Between 1 and 2 a.m. on January 7, 1898, a mob of 20 to 30 men, masked and well-armed, stormed the courthouse. The mob picked a good night for their raid: Only one deputy sheriff and a night watchman were at the jail. Through either trick or by force, the mob gained access to the jail. But once they reached Marshall's cell, they were surprised to find him asleep. "Even these masked and determined men, bent on bloodshed, stood aghast for a moment at the thought of the terrible awakening awaiting the unconscious sleeper" (Lever).

Marshall was awakened and immediately realized his fate. He begged for mercy, but one of the men struck him on the head with a revolver butt and knocked him unconscious. "In a moment [Marshall] was dangling at the end of the rope from one of the courthouse windows" (Lever).

McDonald, however, had anticipated the mob and had prepared for them with considerable savvy. He had improvised a spear from a sharp knife which he tied to a mop handle with his leather shoestring. He had also plugged the keyhole to his jail cell with rags. As a result, the mob could not get close to McDonald without getting speared and could not unlock the door to get into his cell. But there was nothing to stop someone in the mob from shooting at McDonald, and someone did.

The bullet glanced off one of the cell bars and splintered the bar. One of the iron splinters struck McDonald, but did not seriously injure him. But he once again rose to the occasion. "He sank to the floor, exclaiming "Oh God, I'm killed!" So skillfully was death simulated that the mob, thinking the ghoulish undertaking successfully accomplished, retired from the building, and 'Dakota Slim' was safe" (Lever).

Imagine the shock authorities felt when they later went into McDonald's cell expecting to find a dead man but instead found one alive and well. And McDonald's good fortune continued -- he was tried for Hayden's murder, and acquitted.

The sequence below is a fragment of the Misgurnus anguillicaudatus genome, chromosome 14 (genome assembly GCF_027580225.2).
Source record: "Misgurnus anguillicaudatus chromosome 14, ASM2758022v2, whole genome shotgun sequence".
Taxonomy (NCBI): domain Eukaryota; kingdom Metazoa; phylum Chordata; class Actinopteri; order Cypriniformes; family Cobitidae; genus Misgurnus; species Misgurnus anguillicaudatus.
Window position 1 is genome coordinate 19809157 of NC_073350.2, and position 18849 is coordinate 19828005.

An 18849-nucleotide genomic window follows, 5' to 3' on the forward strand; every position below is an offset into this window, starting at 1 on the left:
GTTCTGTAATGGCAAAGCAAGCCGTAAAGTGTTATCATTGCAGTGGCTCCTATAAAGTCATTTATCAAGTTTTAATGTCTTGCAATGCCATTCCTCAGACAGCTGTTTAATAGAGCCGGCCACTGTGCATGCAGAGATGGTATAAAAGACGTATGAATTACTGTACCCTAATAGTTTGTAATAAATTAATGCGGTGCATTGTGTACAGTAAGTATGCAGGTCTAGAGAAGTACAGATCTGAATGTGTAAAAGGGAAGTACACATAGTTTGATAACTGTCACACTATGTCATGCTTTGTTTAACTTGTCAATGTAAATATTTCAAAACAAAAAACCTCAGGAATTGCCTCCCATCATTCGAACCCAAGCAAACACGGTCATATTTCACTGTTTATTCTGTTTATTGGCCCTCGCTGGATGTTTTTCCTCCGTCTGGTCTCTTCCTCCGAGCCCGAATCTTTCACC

Sources:
W. H. Lever, An Illustrated History of Whitman County, State of Washington (San Francisco: W. H. Lever, 1901), 123-124, 127-128.


Travel through time (chronological order):
< Browse to Previous Essay | Browse to Next Essay >

Related Topics: Crime |

Licensing: This essay is licensed under a Creative Commons license that encourages reproduction with attribution. Credit should be given to both HistoryLink.org and to the author, and sources must be included with any reproduction. Click the icon for more info. Please note that this Creative Commons license applies to text only, and not to images. For more information regarding individual photos or images, please contact the source noted in the image credit.
This work is licensed under a Creative Commons Attribution-NonCommercial-NoDerivs 3.0 Unported License


Major Support for HistoryLink.org Provided By: The State of Washington | Patsy Bullitt Collins | Paul G. Allen Family Foundation | Museum Of History & Industry | 4Culture (King County Lodging Tax Revenue) | City of Seattle | City of Bellevue | City of Tacoma | King County | The Peach Foundation | Microsoft Corporation, Other Public and Private Sponsors and Visitors Like You


This essay made possible by:
The State of Washington
Washington State Department of Archeology and Historic Preservation


Whitman County Courthouse, Colfax, 1910s
Postcard


Colfax, 1900s
Postcard


 
Home About Us Contact Us Education Bookstore Tourism Advanced Search

HistoryLink.org is the first online encyclopedia of local and state history created expressly for the Internet. (SM)
HistoryLink.org is a free public and educational resource produced by History Ink, a 501 (c) (3) tax-exempt corporation.
Contact us by phone at 206.447.8140, by mail at Historylink, 1411 4th Ave. Suite 803, Seattle WA 98101 or email admin@historylink.org